The Knowledge Our Students Need

Apr 28, 13 The Knowledge Our Students Need

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  1. It’s most encouraging to learn that your Socrates Cafe ensemble is probing the depths of “deep learning” and attempting to forecast Learning 2030. That’s a little far out, even for me (Educhatter).

    I’m envious of you because you have managed to convene a Socrates Cafe and to turn it to some useful public purpose. The Ancients would heartily approve and likely include your group among the elect of Greek citizens.

    Alas, I must protest, a little. Your list of insights concludes with “knowledge” as if to treat it as a footnote. Presumably the “wisdom of the Ancients” qualifies as knowledge and may still be so regarded in 2030, even in the secular, student-obsessed educational West.

    A little knowledge will likely be a dangerous thing in 2030 because the global citizen will be drowning in a tide of information. “Knowledge is power,” as Sir Francis Bacon once said. It is certainly, as Socrates himself recognized, a useful deterrent to sheer ignorance and mindless speculation.

    Your group might also want to consider Samuel Johnson’s dictum that there are, in fact, two types of knowledge. “Knowledge is of two kinds. We know a subject ourselves, or we know where we can find information on it.” ( from Boswell’s Life of Johnson). Regrettably, Tony Wagner has perpetuated the fallacy that subject matter is superfluous and all knowledge can be easily retrieved from the Internet.

    For myself, I’ve always considered knowing something to be preferable to being an empty vessel. Substantive knowledge is socially constructed, I do concede, but there is surely a hierarchy of knowledge providing us with some insight into “what is worth knowing.” At the very least, sharing substantive knowledge makes for more interesting discourse and the odd scintillating conversation. Indeed, it might yield real conversations uninterrupted by people repeatedly checking their SMARTphones.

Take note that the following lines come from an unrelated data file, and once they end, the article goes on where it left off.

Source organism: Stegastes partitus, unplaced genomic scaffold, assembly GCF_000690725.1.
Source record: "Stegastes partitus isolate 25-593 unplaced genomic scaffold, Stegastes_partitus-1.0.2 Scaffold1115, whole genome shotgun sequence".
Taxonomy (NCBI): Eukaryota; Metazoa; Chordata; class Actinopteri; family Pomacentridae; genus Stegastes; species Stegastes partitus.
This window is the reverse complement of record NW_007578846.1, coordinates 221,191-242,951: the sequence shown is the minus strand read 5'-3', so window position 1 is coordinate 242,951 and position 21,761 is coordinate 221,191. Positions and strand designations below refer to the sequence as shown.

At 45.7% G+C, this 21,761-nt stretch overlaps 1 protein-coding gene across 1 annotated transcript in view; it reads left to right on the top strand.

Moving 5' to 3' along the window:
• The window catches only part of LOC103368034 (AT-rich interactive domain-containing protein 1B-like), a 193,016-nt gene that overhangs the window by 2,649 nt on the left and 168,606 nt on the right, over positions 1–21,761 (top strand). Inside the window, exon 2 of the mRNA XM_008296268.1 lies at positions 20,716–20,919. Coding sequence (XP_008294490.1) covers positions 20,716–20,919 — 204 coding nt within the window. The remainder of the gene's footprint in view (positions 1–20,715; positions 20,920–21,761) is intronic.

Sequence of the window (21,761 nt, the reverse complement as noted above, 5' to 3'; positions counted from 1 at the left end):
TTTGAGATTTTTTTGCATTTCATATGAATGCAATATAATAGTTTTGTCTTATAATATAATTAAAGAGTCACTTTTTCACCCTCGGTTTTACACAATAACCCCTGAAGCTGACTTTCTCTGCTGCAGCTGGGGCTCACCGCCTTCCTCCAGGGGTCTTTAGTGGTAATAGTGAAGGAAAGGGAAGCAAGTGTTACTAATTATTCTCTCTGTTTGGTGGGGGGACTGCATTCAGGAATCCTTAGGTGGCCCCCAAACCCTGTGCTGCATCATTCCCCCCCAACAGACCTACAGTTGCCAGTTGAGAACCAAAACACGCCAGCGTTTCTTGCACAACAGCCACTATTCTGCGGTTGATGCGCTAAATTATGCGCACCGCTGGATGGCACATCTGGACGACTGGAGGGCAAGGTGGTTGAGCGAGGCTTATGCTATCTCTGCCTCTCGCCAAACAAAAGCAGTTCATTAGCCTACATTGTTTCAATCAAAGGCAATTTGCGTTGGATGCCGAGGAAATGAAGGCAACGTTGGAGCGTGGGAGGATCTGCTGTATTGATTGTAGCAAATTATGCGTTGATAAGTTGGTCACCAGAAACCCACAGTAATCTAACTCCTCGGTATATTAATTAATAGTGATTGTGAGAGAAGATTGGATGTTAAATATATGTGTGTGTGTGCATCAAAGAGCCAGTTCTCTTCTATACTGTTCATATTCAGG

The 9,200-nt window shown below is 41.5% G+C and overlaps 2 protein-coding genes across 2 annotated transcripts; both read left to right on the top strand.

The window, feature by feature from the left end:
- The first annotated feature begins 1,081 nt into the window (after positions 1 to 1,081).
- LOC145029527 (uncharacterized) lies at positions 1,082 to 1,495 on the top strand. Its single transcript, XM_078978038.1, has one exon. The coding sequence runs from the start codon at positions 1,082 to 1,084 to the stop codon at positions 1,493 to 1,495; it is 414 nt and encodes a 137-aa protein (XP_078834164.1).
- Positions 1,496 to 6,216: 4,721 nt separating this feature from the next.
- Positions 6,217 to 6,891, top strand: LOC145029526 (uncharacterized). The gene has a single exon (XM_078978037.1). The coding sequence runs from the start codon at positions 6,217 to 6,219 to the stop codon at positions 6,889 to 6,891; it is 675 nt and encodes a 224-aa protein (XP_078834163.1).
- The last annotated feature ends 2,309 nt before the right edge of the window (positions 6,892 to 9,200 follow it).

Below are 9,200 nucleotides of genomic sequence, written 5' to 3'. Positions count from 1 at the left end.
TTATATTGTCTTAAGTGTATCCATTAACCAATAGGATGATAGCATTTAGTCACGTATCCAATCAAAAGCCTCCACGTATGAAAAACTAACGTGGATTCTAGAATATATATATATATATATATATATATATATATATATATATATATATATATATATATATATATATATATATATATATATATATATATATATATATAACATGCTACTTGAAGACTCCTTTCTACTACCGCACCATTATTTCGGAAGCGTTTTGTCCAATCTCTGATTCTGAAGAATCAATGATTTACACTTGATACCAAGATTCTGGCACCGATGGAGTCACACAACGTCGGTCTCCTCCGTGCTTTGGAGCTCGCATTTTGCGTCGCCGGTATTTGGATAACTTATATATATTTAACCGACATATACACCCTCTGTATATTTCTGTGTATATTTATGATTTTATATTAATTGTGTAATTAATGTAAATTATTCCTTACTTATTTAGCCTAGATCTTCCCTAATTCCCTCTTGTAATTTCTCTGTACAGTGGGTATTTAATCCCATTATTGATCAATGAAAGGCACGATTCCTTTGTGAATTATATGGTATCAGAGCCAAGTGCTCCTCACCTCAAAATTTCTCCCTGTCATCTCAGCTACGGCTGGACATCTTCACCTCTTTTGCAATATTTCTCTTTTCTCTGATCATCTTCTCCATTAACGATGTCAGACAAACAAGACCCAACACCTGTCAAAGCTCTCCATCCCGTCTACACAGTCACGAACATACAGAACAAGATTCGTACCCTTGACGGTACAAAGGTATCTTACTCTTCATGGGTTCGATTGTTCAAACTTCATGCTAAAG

• John Myers /

      Knowledge may be socially constructed but we do have widely agreed-upon rules (based on forms of knowledge- math, science, history, religion, etc.) that are designed to
      - help us make sense of the world
      - keep us from lying to each other
      So we must understand these rules- the grammar and syntax of knowledge in order to understand.

  2. I agree with much of what has already been said, especially with it being important to understand ourselves in a planetary or even cosmological context. While I do think all knowledge is context-dependent, that doesn’t mean that truth is culturally relative. Factoring in context brings things into greater focus, broadens perspectives and lends more objectivity, not less. There are better and worse beliefs, morals, political systems, etc. The mistake is to think we’ve landed on them or that our assessments are foolproof.

    1. Nothing is final.
    2. It’s important to avoid mistaking conceptual catalogues for reality.
    3. There is a difference between instrumental and intrinsic goals (not always clear, but keep clarifying).
    4. Curiosity and motivation are the drivers of pretty much all human activity so examine your motives often.
    5. We have a lot more to discover, not only about the world, but about ourselves, especially about all the aspects of our nature we don’t now bother to study because of intense Promethean bias or a vestigial sense of ourselves as transcending nature. (For example, the relationship between human instincts and mythological thinking.)
    6. Numerical precision does not equal precision or objectivity. It is a mistake to forgo understanding and rely too much on rote methods and processes. This should be borne in mind especially be evaluators in education.

  3. Exploring the cosmos sounds exciting, but might be risky for learners of 2030 without a little tribal wisdom. There may well be a marked tendency to “fly off madly in all directions.”

    • Paul, so you are saying that “tribal wisdom” keeps us grounded? I agree with that, and I think that it’s worth talking about what that wisdom is!